Mark Menendez: Changing line

The question of how to change the line on your favorite fishing reel, while seemingly inoffensive at first glance, can generate a heated debate in many bass fishing circles.

Some anglers (especially those who get their line from sponsors) prefer to respool after every outing, while others will only replace line when absolutely necessary. If you're in the category of angler who believes that respooling should be done routinely, but not frequently, you're not alone.

Elite Series angler Mark Menendez shares the same sentiment. "I'm one of those guys who 'budgets' their fishing line," he says. "I truly believe that with the quality fishing lines available today, it's not necessary to change line every time you get ready to go fishing."

To the budget-conscious angler, this is good news; however, Menendez points out there are some limitations. "If I'm using really light line, like 6-pound test, then yes, I'll change it a lot more often than I will change 20-pound test," he says. Heat is fishing line's arch enemy, but Mark, who has fished as many as three tournaments consecutively without re-spooling his primary reels, says the key is to avoid direct sunlight.

"When I'm practicing and I've got 15 rods out on the deck all day long, I'm probably going to think about changing the line out at the end of the day," he explains. "More often than not though, I'll keep the rods that I'm not using in the locker and out of the sun so that I won't have to change the line." One of the biggest complaints that drives an angler to frequently respool is line memory. With fluorocarbon, this is particularly apparent, but Menendez has developed a strategy for erasing line memory.

"If it's been a week since I've used a reel with fluorocarbon in it, I'll tie the end of my line to a cleat in my boat and back off about 40 or 50 feet and pull it tight," he says. "That stretches the line out, causes it to relax a little, and helps it perform just as well as brand new line most of the time." To avoid having to respool continually, he will also remove the last 10 to 15 feet of line that's been exposed to shoreline cover as it will usually contain a number of nicks and abrasions.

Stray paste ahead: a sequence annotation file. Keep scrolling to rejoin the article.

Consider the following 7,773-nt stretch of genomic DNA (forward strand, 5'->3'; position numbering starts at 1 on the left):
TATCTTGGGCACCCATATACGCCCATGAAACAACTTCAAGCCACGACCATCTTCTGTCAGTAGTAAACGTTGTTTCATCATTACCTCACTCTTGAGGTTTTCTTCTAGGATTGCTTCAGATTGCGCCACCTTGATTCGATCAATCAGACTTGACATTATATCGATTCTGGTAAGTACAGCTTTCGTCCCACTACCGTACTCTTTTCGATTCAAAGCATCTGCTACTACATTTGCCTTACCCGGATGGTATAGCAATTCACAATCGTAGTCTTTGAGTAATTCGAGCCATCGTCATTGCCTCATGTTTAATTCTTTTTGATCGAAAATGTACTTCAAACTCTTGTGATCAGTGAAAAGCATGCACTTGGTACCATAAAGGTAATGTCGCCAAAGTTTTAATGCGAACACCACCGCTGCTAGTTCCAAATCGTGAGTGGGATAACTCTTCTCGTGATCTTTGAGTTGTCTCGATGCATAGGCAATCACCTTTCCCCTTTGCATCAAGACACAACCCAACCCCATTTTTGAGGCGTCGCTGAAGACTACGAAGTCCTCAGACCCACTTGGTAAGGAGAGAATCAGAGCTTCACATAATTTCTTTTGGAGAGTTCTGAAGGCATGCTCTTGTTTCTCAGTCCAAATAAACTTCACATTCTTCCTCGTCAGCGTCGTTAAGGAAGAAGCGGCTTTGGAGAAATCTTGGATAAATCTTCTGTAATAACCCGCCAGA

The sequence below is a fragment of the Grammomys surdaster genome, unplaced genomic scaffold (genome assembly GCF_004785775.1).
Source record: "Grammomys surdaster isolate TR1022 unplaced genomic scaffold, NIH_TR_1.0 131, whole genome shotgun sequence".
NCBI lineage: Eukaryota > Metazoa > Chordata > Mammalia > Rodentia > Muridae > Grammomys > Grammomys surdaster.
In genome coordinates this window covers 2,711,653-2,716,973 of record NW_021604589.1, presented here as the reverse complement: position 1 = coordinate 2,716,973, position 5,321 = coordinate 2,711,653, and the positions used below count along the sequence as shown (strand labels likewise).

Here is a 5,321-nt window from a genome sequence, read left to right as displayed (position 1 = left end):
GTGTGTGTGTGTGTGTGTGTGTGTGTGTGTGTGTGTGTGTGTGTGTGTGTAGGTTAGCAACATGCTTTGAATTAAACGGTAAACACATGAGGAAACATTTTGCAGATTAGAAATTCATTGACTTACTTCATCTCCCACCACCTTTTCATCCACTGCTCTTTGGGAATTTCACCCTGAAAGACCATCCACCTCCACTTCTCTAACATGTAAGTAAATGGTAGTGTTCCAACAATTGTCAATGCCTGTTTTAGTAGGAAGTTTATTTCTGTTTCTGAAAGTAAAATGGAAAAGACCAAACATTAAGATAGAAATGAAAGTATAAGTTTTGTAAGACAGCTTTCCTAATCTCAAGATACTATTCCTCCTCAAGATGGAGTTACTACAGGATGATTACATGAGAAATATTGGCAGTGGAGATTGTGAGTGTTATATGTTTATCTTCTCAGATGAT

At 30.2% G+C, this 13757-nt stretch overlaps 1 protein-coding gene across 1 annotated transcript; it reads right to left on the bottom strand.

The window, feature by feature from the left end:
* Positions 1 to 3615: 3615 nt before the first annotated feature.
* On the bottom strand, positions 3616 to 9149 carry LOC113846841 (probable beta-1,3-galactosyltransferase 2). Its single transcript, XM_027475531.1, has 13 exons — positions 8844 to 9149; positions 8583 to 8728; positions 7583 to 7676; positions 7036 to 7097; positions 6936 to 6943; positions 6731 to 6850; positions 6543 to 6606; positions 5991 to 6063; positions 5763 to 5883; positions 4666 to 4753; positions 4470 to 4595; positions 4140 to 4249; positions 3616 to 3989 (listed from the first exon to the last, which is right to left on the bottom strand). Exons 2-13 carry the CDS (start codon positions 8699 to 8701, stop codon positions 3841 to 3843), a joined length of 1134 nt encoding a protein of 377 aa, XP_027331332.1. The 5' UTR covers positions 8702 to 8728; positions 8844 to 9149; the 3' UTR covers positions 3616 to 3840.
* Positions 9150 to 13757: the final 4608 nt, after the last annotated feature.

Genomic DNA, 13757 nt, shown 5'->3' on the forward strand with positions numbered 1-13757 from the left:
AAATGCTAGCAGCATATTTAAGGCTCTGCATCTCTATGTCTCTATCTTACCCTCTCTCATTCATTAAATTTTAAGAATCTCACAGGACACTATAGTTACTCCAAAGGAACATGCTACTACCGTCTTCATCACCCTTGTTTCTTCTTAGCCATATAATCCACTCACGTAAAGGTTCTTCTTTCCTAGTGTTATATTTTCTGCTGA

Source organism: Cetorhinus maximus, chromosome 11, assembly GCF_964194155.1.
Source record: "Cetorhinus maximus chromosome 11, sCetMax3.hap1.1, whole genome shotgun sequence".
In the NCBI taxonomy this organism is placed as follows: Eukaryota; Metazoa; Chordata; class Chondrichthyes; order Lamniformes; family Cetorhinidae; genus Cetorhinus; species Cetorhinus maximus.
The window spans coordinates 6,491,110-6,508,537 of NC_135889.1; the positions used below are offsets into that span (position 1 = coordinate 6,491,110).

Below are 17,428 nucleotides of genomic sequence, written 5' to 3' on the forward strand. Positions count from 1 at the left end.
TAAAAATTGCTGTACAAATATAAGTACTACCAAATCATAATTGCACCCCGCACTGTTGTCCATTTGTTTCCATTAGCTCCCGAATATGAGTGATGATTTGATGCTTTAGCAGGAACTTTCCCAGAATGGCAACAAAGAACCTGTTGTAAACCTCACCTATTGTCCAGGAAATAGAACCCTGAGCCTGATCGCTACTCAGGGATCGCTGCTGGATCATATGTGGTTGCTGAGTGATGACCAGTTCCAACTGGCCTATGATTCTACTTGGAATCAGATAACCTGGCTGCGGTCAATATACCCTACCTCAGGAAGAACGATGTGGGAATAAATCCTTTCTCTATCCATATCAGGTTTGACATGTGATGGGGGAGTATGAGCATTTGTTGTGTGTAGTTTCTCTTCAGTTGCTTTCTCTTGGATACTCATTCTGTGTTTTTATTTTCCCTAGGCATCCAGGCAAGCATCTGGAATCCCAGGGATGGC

"You can go down to my boat right now and find 10-foot tag ends lying all over the place," he allows. "It really boils down to economics for me, and in the economic times that we're going through right now it's good to be frugal. Managing line expenses is definitely one of the ways that you can cut costs."

With that in mind, Menendez acknowledges that having fresh line on all their reels is a confidence issue for some anglers, and he doesn't judge them for respooling frequently. "Eighty percent of bass fishing is about confidence," he says.

"If you like to re-spool your line the night before a tournament because it gives you confidence the next day on the water, by all means, go for it."

(Provided by Z3 Media)

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